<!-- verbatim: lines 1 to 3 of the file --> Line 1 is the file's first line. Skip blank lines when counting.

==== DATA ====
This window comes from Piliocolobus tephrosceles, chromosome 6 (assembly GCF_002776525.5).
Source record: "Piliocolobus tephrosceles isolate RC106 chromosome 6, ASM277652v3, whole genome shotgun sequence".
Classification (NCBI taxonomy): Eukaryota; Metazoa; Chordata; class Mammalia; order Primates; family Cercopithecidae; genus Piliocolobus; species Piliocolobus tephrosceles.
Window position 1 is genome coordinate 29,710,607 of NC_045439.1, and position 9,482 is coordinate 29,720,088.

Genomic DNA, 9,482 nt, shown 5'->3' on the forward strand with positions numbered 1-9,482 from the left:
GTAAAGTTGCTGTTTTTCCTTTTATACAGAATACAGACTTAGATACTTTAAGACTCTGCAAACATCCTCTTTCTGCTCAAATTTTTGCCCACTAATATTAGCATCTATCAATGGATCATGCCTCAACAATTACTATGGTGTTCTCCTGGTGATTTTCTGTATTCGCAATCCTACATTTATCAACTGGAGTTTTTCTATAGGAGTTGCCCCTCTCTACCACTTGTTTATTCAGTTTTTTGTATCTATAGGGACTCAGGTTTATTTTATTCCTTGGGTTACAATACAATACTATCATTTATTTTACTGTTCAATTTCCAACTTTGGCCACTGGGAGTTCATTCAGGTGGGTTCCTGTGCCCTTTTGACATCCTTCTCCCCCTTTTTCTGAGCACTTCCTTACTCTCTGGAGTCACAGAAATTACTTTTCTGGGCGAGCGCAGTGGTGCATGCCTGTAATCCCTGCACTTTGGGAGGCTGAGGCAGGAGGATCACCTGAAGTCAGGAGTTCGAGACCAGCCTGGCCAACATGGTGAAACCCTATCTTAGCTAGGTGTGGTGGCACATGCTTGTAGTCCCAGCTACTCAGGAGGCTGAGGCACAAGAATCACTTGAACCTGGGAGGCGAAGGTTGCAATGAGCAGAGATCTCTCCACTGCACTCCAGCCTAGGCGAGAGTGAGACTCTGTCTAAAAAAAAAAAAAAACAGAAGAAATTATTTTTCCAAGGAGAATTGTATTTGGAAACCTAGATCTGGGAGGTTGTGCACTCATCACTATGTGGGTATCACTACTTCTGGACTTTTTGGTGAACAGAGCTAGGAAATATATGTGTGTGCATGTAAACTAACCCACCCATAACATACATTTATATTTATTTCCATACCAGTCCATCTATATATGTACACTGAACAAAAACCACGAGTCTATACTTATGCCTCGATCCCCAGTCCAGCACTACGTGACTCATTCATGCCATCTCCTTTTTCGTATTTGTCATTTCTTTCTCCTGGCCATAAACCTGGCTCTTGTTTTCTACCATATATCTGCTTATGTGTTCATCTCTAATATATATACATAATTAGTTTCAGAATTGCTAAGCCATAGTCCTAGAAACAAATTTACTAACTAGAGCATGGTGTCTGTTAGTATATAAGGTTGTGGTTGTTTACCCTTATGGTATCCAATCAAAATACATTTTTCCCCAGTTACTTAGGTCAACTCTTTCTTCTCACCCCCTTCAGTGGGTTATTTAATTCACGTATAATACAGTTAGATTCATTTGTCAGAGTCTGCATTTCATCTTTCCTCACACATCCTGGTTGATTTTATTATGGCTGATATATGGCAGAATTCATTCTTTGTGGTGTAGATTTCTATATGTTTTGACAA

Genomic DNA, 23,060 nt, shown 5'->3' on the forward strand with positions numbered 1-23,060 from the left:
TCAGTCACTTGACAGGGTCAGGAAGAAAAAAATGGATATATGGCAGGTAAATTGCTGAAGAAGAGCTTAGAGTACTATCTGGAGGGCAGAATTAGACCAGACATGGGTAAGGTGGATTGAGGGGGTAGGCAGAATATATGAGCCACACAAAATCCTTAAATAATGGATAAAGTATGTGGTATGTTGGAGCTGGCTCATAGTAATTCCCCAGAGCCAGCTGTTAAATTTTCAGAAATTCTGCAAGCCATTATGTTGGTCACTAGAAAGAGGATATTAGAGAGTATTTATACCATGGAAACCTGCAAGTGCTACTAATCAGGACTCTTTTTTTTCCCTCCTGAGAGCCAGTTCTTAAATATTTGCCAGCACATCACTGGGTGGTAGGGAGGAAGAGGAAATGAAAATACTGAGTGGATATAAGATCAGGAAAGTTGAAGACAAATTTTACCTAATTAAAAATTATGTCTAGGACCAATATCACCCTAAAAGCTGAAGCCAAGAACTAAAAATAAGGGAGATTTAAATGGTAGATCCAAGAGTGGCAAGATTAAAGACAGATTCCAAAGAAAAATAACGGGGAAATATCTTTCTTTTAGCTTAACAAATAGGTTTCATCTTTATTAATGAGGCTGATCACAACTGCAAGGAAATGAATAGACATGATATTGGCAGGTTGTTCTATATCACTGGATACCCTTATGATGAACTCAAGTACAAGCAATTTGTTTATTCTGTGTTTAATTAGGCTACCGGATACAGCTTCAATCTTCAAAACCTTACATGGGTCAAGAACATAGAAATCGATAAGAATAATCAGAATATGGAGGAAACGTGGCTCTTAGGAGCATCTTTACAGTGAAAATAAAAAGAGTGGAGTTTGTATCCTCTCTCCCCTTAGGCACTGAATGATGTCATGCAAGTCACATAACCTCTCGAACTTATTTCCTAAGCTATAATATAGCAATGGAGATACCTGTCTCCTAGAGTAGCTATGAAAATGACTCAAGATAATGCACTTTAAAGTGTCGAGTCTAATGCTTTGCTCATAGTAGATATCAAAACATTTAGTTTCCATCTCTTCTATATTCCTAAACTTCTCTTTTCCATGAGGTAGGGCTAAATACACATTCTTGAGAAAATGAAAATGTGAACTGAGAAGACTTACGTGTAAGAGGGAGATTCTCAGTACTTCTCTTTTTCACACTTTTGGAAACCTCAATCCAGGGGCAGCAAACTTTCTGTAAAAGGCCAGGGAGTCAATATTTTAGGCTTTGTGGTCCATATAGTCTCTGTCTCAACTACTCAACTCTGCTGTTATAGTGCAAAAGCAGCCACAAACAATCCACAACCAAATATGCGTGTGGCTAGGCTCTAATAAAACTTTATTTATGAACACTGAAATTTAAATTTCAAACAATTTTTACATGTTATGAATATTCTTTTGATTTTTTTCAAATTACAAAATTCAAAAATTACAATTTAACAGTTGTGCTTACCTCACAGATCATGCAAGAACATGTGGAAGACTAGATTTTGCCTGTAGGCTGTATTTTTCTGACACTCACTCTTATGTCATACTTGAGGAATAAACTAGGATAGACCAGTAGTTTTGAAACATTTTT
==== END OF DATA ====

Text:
This window comes from Piliocolobus tephrosceles, chromosome 6 (assembly GCF_002776525.5).
Source record: "Piliocolobus tephrosceles isolate RC106 chromosome 6, ASM277652v3, whole genome shotgun sequence".
Classification (NCBI taxonomy): Eukaryota; Metazoa; Chordata; class Mammalia; order Primates; family Cercopithecidae; genus Piliocolobus; species Piliocolobus tephrosceles.